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(Item 8 of the Agenda)

67. The document APCAS/98/7 “Geocoding of Agricultural Establishments in Australia” was presented to the Commission by the Australian Bureau of Statistics.

68. The Commission was advised that the ABS had made a decision in principle to geocode farm businesses on the ABS Business Register. Geocoding involved a process of identifying farm properties by spatially coding the farm entrance, the farm house, the centroid of the property, or property boundaries.

69. The main benefits of geocoded data to the ABS and users of agricultural data were the ability to: (i) classify units to non-standard classifications and provide users with data on user-defined geographical areas; (ii) provide a coverage check; and (iii) produce time series data for geographic areas.

70. The Commission was informed of the difficulties experienced by ABS in geocoding agricultural properties. These included location of the farm entrance in relation to the property, location of the centroid of an irregularly located property and multiple parcels for many farms. Ideally, the ABS would want to capture property boundaries and store them digitally in a Geographic Information System (GIS). The Commission was advised that, in Australia, the development and maintenance of land owner registers was a State Government responsibility and each State had developed its own Digital Cadastral Data Base (DCDB). However, as information about agricultural farms on the ABS’ Business Register was based on the land operator, and not on the owner of the land, very low matching rates had been achieved.

71. The Commission was advised that a number of geocoding trials had been conducted by the ABS with the most recent being done in 1997, using a MapInfo GIS containing physical data (roads, railway lines, rivers), Local Government Area boundaries, cadastral line work and locality names. The GIS plotted a map of the area based on this information and information from the Business Register. Respondents were asked to mark on these maps either the boundaries of their land holdings or a single point corresponding to their farm gate. The trial confirmed the feasibility of this methodology and enabled the ABS to determine the costs of geocoding farms.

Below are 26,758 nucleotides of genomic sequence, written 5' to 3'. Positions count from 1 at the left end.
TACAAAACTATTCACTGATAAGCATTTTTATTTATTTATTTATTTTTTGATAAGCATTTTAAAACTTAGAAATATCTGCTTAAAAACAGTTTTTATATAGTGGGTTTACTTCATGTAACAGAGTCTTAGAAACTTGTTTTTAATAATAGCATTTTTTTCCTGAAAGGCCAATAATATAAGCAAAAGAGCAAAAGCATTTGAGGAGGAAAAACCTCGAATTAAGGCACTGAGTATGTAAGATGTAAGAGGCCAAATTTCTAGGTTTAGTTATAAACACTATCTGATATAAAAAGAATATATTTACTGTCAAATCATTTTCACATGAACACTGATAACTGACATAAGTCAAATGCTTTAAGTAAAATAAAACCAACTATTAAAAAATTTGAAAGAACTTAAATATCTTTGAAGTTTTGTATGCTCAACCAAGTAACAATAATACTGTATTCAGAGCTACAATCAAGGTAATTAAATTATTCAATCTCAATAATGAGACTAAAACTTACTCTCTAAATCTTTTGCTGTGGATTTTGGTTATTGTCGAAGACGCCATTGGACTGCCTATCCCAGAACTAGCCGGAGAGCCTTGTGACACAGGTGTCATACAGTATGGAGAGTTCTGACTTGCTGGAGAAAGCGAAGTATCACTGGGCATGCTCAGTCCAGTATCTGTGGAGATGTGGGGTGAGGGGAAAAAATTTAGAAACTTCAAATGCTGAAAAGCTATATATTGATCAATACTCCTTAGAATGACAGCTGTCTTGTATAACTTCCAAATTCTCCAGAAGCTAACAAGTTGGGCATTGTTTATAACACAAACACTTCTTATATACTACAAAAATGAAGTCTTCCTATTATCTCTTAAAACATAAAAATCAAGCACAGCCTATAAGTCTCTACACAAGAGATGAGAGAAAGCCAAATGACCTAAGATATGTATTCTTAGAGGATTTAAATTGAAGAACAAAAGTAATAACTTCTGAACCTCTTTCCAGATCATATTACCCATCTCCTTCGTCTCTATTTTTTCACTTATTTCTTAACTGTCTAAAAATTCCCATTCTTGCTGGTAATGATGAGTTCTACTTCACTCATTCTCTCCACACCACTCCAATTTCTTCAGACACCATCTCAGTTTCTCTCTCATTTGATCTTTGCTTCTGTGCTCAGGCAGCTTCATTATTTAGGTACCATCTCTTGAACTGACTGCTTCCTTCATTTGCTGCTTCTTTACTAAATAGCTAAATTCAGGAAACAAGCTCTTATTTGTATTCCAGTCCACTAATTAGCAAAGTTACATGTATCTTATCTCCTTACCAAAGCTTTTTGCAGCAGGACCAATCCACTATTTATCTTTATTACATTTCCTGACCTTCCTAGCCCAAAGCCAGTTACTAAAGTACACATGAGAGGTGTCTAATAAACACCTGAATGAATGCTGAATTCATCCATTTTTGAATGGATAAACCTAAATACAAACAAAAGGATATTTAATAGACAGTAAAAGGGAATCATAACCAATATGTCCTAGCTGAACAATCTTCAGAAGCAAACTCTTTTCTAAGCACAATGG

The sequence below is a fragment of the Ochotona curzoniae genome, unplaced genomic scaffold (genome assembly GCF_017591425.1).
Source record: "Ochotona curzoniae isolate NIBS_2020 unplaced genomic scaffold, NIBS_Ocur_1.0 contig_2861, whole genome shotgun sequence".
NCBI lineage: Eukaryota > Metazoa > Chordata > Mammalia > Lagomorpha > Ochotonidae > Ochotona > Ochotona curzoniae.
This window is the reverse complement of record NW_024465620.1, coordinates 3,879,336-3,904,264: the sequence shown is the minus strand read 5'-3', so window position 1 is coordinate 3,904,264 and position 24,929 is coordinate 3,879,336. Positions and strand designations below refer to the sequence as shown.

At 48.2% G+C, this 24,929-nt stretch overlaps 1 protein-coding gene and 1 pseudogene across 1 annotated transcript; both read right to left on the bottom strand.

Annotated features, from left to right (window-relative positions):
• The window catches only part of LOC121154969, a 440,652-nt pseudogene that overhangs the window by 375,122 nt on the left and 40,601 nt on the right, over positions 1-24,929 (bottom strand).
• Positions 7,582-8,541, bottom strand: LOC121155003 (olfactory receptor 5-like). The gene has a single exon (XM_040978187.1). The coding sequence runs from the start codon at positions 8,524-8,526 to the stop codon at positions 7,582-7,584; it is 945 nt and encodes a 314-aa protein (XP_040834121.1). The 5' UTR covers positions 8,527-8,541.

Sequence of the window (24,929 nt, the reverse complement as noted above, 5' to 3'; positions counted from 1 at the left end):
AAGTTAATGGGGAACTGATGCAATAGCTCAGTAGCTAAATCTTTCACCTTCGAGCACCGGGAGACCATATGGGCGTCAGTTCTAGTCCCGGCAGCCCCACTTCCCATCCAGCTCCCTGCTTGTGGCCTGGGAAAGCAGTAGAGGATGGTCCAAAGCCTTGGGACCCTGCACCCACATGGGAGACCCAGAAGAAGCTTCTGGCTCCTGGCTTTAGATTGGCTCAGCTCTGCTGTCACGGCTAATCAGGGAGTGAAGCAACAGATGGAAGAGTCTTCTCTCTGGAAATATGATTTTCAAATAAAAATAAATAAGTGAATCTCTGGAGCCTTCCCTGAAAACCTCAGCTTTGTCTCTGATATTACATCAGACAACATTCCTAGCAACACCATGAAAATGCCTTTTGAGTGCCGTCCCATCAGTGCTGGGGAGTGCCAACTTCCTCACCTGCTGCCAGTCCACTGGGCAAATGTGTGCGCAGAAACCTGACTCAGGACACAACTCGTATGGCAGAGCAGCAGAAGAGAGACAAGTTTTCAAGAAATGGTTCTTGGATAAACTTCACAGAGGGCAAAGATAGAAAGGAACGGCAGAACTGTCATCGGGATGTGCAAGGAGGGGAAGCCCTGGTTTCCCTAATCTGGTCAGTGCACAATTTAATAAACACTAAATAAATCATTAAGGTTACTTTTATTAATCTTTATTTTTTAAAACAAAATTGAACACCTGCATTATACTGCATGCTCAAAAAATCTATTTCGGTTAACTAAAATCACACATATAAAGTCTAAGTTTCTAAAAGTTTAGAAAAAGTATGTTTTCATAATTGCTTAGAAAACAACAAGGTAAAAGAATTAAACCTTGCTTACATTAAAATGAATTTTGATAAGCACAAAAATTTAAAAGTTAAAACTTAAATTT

72. The Commission was advised of ABS’ involvement in a joint project with the Bureau of Resource Sciences (BRS) to map land use throughout Australia. The proposal involved geocoding data from the 1996-97 Agricultural Census so that land use, commodities produced and land management practices available at the farm level, could be used along with a range of other data, including remote sensing data, to produce detailed land use maps.

73. It noted, however, that a critical issue for this activity would be the need to ensure that confidentiality requirements for use and release of information relating to individual farms were preserved.

74. The ABS advised that a recent proposal from BRS to produce both broad national land use maps and finer detailed maps for selected Key Implementation Areas (KIA’s) using this approach had been approved. This work would enable the activities on land use mapping to progress. However, the major obstacle to advancing this work on a national scale was the initial cost of geocoding all agricultural establishments.

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